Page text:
« Me, Myself, and the Built Environment | Main | Reading 14 "Geometry and the Primacy of Dwelling" by Norman Crowe »

Reading 13 "Nature and the Idea of a Man-Made World" by Norman Crowe

KEY WORDS:


1. nature


"Ultimately our understanding of nature configures the way we approach both the environment that we create and the environment in which our creations reside," writes Crowe on page 7. He goes on to say that, "The man-made world is an alternative nature, so to speak, created by artifice and born as a human reflection of the wonder we find in the natural world--the heavens, the seasons, the landscapes and seascapes, plants and animals." Thus, Crowe argues that architecture--the built environment--is the human creation sparked by man's interaction with the natural. Man has been the creator of his own place in nature, his own version of the natural world.


2. balance


Crowe makes the firm argument that, "Each of us, whether we recognize it or not, acts upon a foundation of some concept of nature." Because of this inevitability, we all strive for the ideal balance between the built world and nature. In looking at two extremes--one in which man dominates nature, the other in which nature dominates man--anthropologist Claude Levi-Strauss is noted to have concluded that his image of the ideal balance between nature and the built environment existed in his native France "where, in a predominantly agricultural district, towns were dense and compact, taking up as little of the land as they might, yet within them were healthy human communities living in close harmony." (page 9) This balance is found by each person individually, however, notes Crowe. Each person's idea of this harmony is shaped both by direct life experience and by culturally inculcated values.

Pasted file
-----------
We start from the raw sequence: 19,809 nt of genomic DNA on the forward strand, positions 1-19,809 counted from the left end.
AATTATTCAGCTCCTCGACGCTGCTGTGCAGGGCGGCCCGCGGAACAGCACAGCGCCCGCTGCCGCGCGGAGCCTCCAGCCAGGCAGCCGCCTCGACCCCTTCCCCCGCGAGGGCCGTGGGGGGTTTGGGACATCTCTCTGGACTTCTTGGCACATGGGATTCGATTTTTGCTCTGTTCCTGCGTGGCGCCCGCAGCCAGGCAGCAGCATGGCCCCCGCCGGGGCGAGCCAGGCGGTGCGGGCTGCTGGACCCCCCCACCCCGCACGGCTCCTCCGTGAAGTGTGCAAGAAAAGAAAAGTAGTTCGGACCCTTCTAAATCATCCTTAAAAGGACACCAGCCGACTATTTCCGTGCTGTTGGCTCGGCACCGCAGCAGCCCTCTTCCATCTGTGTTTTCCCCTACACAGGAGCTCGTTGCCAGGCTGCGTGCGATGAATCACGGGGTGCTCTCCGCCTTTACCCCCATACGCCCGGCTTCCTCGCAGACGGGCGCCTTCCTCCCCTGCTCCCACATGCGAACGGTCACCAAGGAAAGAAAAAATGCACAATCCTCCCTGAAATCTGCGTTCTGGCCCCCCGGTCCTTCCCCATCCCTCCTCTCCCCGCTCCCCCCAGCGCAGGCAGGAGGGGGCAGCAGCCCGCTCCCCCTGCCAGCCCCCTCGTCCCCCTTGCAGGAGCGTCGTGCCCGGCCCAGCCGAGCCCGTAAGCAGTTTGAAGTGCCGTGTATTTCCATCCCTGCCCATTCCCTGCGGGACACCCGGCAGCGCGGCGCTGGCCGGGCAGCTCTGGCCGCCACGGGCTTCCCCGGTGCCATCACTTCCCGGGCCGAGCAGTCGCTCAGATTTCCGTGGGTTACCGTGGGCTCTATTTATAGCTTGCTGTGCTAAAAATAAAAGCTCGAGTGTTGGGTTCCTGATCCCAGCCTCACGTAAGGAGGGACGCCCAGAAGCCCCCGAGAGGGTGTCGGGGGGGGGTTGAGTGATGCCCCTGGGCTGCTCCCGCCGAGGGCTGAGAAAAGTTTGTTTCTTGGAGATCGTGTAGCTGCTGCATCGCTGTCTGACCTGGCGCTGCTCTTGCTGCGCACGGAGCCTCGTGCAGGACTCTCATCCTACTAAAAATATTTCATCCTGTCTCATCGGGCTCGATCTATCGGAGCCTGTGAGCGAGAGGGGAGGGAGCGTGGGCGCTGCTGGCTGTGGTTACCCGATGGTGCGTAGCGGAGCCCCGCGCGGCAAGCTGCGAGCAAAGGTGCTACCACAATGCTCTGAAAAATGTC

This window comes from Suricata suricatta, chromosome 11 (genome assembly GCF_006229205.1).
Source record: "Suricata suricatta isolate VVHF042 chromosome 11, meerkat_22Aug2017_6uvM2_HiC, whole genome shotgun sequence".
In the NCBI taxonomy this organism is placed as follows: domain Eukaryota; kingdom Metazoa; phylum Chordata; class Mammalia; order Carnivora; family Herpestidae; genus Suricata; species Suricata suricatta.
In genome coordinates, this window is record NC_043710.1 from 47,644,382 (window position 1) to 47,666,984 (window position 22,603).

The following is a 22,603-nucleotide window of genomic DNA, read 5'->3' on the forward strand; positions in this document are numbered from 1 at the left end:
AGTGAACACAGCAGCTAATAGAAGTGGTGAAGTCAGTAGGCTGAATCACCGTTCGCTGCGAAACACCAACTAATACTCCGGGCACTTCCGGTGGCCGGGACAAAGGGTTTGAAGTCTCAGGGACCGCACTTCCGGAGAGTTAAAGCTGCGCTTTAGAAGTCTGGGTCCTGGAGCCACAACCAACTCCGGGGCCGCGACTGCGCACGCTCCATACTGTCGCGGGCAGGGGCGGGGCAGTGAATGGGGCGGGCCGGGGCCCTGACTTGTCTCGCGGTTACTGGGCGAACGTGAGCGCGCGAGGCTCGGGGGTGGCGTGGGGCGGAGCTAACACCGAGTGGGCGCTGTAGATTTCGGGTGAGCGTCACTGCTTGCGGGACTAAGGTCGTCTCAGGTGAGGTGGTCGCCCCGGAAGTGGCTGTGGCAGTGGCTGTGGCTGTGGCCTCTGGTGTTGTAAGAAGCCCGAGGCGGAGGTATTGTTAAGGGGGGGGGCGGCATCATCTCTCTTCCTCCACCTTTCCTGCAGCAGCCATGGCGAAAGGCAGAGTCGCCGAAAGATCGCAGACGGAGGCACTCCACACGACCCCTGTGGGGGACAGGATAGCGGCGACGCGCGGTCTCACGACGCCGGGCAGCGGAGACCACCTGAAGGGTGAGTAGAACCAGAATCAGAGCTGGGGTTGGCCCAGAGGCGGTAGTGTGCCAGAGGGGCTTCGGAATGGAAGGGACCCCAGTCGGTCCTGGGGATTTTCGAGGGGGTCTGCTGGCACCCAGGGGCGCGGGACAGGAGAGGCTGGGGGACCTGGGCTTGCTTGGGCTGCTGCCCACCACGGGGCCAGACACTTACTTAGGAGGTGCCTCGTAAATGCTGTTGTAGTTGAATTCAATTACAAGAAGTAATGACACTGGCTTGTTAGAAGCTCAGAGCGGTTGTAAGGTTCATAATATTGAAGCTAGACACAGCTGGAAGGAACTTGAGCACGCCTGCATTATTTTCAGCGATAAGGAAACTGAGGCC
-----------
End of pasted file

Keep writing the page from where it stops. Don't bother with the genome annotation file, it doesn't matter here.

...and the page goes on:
DISCUSSION QUESTIONS:


1. Much in the tradition of the Gothic Revival backlash to the mechanized architecture of the Industrial Revolution, Crowe speaks of the value of craft that is common in all architecture that seeks to possess ideal harmony; that ideal balance between nature and the built environment. Do you view modern architecture, in general, as actively seeking this balance between nature, or rejecting its importance? If it is neglecting this balance that Crowe advocates, how can the profession take steps to seek this ideal harmony?


2. "It is ironic that while science has shown us that we are at best minor actors in the broader natural order, our actions lead us in the opposite direction," writes Crowe on page 22. Which of the actions of mankind have led us in the "opposite direction"?